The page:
The final NZFI Newsletter May 1960, introduced two new members of the Working Committee, and included an article by the new President.

 

By the early 1960s, with many fluctuations, the number of affiliated societies grew to over 50. That same May 1960 Newsletter listed from north to south, the societies that were operating that year: Kaikohe, Mangawhai, Wellsford, Helensville, Paremoremo, North Shore, Auckland, Kelston, Ardmore, Waiuku, Coromandel, Thames, Waihi, Hamilton, Te Mata, Putaruru, Mangakino, Te Puke, Rotorua, Te Kaha, Kaingaroa Forest, Taumarunui, Raetihi, New Plymouth, Eltham, Hawera, Patea, Gisborne, Ngatapa, Napier, Taradale, Palmerston North, Linton Camp, Pahiatua, Levin, Upper Hutt, Pinehaven, Lower Hutt, Wellington, Blenheim, Nelson, Mapua, Motueka, Greymouth, Christchurch, Ashburton, Timaru, Lake Tekapo, Otago University, Dunedin, Lawrence.

 

The following year the Arts Advisory Council halved the funding they had been supplying to support the Institute. The secretary was instructed to write in an effort have have the grant restored. Inlcuded was a summary of the aims and objects of The New Zealand Film Institute: ProgressTo1961

 

At the Annual Conference of the Institute in Wellington in January 1962, the New Zealand Film Institute changed its name to the New Zealand Federation of Film Societies Inc. This new name more correctly described its functions. This information was conveyed in the first issue of its new newsletter Newsreel May 1962, which expanded on the background to the name change. Also included was the text the retiring President gave at the Annual Conference.

 

The subject of Film Education was again taken up by John Blennerhassett in Newsreel September 1962. The following issue, Newsreel March 1963, turned out to be the only one for the year. It introduced a new member of the Working Committee, reminded Film Societies of objects of the Federation, and the subject of the need for film eduction was again taken up.

 

The next issue of Newsreel February 1964 devoted the whole issue to film education in schools, with two long articles, first by Gordon Mirams, then by John O'Shea. The issue of Sequence May 1965 reported on the Federation Conference held in January of that year. Only two further issues of Newsreel appear to have been produced. The issue of October 1965 consisted entirely of overseas articles, and the final issue a year later devoted itself to censors and censorship. You will find extracts from that issue, covering issues in New Zealand, in our section on CensorshipReform.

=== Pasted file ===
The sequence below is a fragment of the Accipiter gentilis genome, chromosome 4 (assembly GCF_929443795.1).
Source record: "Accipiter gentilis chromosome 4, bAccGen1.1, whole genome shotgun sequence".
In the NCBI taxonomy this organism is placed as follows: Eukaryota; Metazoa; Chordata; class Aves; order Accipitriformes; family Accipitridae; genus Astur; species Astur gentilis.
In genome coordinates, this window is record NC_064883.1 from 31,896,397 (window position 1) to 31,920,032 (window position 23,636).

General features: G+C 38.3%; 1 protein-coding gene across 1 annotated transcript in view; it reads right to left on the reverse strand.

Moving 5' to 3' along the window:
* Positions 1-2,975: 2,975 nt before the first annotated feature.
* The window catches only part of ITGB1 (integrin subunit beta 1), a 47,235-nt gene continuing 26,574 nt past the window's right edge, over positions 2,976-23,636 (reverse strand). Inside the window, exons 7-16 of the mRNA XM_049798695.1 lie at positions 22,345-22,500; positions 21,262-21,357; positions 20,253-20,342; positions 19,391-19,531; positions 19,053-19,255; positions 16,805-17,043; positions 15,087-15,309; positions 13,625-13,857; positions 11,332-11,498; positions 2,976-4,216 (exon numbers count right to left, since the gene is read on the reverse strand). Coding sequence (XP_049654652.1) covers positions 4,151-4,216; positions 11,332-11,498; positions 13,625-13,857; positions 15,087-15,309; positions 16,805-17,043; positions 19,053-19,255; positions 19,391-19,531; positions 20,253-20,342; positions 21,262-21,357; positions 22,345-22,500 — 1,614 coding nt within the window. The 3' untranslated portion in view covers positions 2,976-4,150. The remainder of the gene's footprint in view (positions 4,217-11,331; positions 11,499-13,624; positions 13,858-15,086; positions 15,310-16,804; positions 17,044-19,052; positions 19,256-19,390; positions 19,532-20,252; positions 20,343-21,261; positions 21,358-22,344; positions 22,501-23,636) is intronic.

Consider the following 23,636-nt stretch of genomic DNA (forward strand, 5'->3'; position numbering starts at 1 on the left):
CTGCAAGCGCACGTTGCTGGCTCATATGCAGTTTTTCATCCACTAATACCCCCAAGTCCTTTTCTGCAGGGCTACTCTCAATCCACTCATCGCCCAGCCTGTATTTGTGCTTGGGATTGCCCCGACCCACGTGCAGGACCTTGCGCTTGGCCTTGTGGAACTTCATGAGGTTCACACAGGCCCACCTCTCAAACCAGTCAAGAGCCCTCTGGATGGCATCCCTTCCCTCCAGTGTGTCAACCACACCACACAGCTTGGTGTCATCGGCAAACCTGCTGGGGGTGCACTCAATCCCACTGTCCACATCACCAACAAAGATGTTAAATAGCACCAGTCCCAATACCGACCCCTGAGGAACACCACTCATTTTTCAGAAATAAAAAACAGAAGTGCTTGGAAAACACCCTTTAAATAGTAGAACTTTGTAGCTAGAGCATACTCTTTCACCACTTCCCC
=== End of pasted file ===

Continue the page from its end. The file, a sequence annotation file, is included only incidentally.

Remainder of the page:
The 30th Annual Conference on Saturday 7 February 1976 was held at Victoria University of Wellington. This was a watershed year for the Film Society in New Zealand because growth had resulted in having to appoint a full-time employee as the workload had become too heavy for the willing volunteers. The Conference was opened by the Minister of Internal Affairs, the Hon D A Highet. The opening address was by the Federation President Mike Nicolaidi. The major speech was by David Gascoigne, in his role as Chairman of the Working Committee. There was also a rare Secretary's Report, from Rosemary Hope, describing her first several months in the job.

 

 

In March 2017, the members and delegates attending the Annual General Meeting of the NZ Federation of Film Societies held an anniversary dinner to mark its 70 years of existence. Most current members, and invited past members, enjoyed a pleasant evening at a local Chinese restaurant. One current member of the Management Committee got a surprise. Without his knowledge, colleagues and family ascertained that he was the longest-serving member of the committee, and presented him with a certificate to mark the occasion. At the subsequent meeting of the Working Committee, Peter Goodbehere formally thanked the committee and outlined his Life as a Film Lover .